Seems like everyone has a Twitter, Facebook or some kind of social media account, well everyone except me. Thus far, I have avoided social media platforms, unless of course, you count the occasional religious article like this. But, I do read and listen to a lot of news, much of it digital. So even though I have no social media accounts, I still have exposure to everyone else’s social media rants via the news. I liken social media to the 1970s phenomenon of “Streaking”. Sooner or later you are going to get flashed! “Look out Ethel” If you don’t get the reference look up Ray Stevens song, “The Streak”.
The next regular workshop and meeting of the Union County Board of Education will be held on Thursday, August 23, 2018 at 6:00 p.m. at Union County High School. The workshop will begin at 6:00 p.m. with the meeting immediately to follow.
REGULAR WORKSHOP UNION COUNTY BOARD OF EDUCATION THURSDAY, AUGUST 23, 2018 6:00 p.m. Union County High School
"We invite all area Worship Leaders, Pastors, and Faith community leaders to come together on the last Thursday of each month at Hardee's at 7:30 am. This is to be a time of fellowship, prayer, and discussion about how we as a community of Faith can work together to have a positive impact on our county. All are welcome!" Margaret Chesney
Ava Kathryn Easterday, age 8, passed away August 18, 2018. She was a dancer at Prima Dance Studio. Ava attended after school care and summer care at Wallace Memorial and was a student at Powell Elementary School. Ava’s passion in life was to dance. She loved being at the studio and she loved competing. She loved anything pink, teal, sparkly, shiny and glittery. She was a true girly girl and full of sass. She loved to make people laugh and could light up an entire room with her beautiful smile. She was a free spirit and full of adventure.
Phyllis Keny, 90, passed away Thursday, August 16, 2018. Born in Aberdeen, S.D. to Mae and Alphonse Zemlicka, she was very bright and talented in art and music, singing in the choir at Sacred Heart Church where her mother was the choir director/organist for many years. She attended Mt. Marty Catholic High School graduating in 3 years, then Northern State U. with a major in art. During that time, she performed as a singer at various campus venues. She tried out for a spot on the Laurence Welk traveling show in the Dakotas, before the age of TV.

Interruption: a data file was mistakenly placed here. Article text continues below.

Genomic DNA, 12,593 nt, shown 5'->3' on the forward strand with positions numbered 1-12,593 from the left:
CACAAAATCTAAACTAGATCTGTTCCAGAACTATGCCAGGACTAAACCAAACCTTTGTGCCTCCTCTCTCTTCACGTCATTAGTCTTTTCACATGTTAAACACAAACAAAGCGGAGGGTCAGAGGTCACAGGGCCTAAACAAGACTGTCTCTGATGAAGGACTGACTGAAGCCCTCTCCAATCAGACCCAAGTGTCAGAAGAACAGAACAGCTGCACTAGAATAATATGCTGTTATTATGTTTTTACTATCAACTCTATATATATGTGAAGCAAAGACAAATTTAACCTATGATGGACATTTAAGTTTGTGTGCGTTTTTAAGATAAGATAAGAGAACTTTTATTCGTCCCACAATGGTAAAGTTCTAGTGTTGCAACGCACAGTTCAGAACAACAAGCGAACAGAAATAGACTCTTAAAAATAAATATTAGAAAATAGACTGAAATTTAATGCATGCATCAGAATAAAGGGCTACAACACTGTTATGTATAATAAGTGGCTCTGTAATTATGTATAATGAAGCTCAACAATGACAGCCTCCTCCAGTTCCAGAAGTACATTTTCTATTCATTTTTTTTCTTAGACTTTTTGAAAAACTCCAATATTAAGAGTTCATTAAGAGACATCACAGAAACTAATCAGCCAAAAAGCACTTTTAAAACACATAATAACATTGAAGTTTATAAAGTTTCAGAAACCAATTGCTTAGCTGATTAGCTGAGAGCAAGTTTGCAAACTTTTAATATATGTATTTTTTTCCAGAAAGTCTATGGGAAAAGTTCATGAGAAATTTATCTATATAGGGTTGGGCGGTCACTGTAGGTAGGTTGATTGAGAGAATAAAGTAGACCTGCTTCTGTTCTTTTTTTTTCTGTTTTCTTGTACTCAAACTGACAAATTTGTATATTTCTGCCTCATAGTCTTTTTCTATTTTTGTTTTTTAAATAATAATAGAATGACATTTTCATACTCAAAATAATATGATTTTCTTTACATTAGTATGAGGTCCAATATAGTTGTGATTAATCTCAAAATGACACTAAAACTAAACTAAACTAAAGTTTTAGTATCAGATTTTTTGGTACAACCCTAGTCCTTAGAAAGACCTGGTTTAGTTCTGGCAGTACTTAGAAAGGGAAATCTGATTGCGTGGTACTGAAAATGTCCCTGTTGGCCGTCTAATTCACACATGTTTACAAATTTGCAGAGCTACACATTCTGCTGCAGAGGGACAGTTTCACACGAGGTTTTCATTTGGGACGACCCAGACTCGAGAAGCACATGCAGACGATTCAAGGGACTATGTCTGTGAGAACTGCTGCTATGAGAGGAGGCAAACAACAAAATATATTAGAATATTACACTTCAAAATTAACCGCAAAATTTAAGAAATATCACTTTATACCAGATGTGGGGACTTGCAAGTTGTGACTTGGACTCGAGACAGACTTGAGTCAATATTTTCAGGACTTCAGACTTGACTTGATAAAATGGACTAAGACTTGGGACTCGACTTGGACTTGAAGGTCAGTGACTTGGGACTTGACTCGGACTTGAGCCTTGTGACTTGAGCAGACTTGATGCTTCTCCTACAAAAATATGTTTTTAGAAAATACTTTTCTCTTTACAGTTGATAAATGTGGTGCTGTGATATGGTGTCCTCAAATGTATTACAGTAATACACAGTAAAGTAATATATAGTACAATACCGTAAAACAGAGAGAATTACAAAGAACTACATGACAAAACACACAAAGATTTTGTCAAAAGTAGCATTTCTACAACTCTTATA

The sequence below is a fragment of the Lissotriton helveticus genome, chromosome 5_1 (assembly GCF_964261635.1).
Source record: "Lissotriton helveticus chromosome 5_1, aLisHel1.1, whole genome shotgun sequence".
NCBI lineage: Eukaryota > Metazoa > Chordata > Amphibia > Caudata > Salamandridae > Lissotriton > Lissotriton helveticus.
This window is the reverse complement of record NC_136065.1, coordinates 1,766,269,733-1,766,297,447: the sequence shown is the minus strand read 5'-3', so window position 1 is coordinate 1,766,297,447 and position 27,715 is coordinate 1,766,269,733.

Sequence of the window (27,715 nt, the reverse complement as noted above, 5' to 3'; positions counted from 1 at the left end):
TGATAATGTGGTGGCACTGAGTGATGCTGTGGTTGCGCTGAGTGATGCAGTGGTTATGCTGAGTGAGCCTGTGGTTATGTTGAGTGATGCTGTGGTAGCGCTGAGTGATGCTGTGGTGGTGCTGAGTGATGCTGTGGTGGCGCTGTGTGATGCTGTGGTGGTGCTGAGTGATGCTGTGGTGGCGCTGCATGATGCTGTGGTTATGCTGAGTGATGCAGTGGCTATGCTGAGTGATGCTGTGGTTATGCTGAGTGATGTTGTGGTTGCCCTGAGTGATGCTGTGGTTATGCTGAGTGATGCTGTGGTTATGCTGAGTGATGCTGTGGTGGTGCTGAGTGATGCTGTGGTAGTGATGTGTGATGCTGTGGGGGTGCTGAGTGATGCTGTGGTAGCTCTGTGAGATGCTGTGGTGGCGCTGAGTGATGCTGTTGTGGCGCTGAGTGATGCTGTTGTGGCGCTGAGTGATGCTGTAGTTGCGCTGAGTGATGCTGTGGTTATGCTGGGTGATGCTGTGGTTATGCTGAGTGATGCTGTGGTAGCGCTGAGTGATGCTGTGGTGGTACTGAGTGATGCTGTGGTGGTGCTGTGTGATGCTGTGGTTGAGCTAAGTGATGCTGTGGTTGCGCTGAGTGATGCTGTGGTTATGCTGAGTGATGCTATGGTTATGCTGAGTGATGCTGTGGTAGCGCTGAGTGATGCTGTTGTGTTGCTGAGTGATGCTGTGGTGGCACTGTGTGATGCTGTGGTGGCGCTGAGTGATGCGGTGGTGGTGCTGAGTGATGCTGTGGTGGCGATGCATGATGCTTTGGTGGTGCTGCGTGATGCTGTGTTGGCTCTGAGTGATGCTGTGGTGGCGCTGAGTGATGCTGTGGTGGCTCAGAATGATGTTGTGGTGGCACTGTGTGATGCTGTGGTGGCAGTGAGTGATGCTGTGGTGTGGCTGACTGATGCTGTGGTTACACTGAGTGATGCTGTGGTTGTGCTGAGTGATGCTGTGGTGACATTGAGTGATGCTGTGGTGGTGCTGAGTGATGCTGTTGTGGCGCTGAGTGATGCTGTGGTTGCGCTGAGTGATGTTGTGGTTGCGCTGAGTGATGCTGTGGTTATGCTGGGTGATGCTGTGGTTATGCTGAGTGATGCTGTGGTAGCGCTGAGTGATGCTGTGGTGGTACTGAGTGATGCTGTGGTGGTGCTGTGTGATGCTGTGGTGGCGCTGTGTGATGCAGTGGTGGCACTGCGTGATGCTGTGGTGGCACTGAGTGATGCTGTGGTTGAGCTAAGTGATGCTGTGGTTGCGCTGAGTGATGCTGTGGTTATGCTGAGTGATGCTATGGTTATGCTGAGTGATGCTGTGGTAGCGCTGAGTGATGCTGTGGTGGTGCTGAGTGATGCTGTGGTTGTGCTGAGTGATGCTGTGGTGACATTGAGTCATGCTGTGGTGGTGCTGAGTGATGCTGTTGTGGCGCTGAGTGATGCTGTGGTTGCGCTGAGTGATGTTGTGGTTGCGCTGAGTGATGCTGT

Clay Edward Smith, age 57, passed away on Tuesday, August 14, 2018. He is preceded in death by father, William Smith; mother, Thelma Smith; and brother, Billy Joe Smith. Clay is survived by sisters brothers, Helen Williams, Linda Collins, Joyce Sheffield, David Smith, William Smith, Fred Smith and Michael Smith as well as several nieces and nephews. The family will receive friends at Mynatt Funeral Home Fountain City Chapel on Sunday, August 19th from 5-7pm. Family and friends will gather at Water Cemetery on Monday, August 20th at 10:45am for an 11am graveside service.
Frances Kilgore Norman, age 83, of Lakeland Florida, formerly of Knoxville, Tennessee passed away on August 12, 2018 at her home in Lakeland Florida. She was of Methodist faith. She was a member of Eastern Star, Mascot Tennessee Order. Frances was a certified nursing assistant. She worked at Lakeland Regional Medical Center and in Home Health Care. She was a loving mother, grandmother, and friend to many.
Dorothy Dean Hatmaker Weaver, 83, is now with her creator and keeper, Jesus Christ. She died August 13, 2018.
She is survived by her son, Daniel Weaver; sister, Aileen Hatmaker Ruland; nieces, Kim, Tracy, and Renee; a great-nephew and a great-niece.
She is preceded in death by daughter, Candace Weaver Ayers; sister, Barbara Hatmaker Sizemore, and parents.
Thomas Edward Lawless, July 27,1940-August 11, 2018, Thomas (Tommy) Edward Lawless of Maynardville, Tennessee passed away peacefully, Saturday afternoon, surrounded by his loving family at his home on August 11, 2018. Tommy was a graduate of Clinton High School class of 1958. He continued his education at East Tennessee State College and then served in the United States Navy (Vietnam) on a Mine Sweeper as Second Lieutenant for four years. He taught high school math and retired from Frontier High school in Ohio.
Bessie Mae Delozier-age 87 of Luttrell passed away Wednesday morning, August 8, 2018 at North Knoxville Medical Center. The Lord has called. I must go home. I take this time to say goodbye to my family and friends. I was born May 10, 1931 to a pretty little part Indian girl, age 16, Grace Dotson, who married Bill Line. I married at age 16. God gave me 5 wonderful children, 14 grandchildren, 32 great-grandchildren and seven great-great-grandchildren. I am so blessed with two wonderful step-daughters, three step-grandsons and one step-granddaughter. I leave lots of good friends.
Taniciah Montana Little-age 60 of Speedwell was born March 31, 1958 in Middletown, Ohio. She went home to be with the Lord Monday, August 6, 2018. Taniciah was preceded in death by her husband, Larry Little; mother, Lucetta Jane Hodson, father, Pierce Hays; sister Gloria Prater; brother, Perry Hays; nephew, Joey Prater.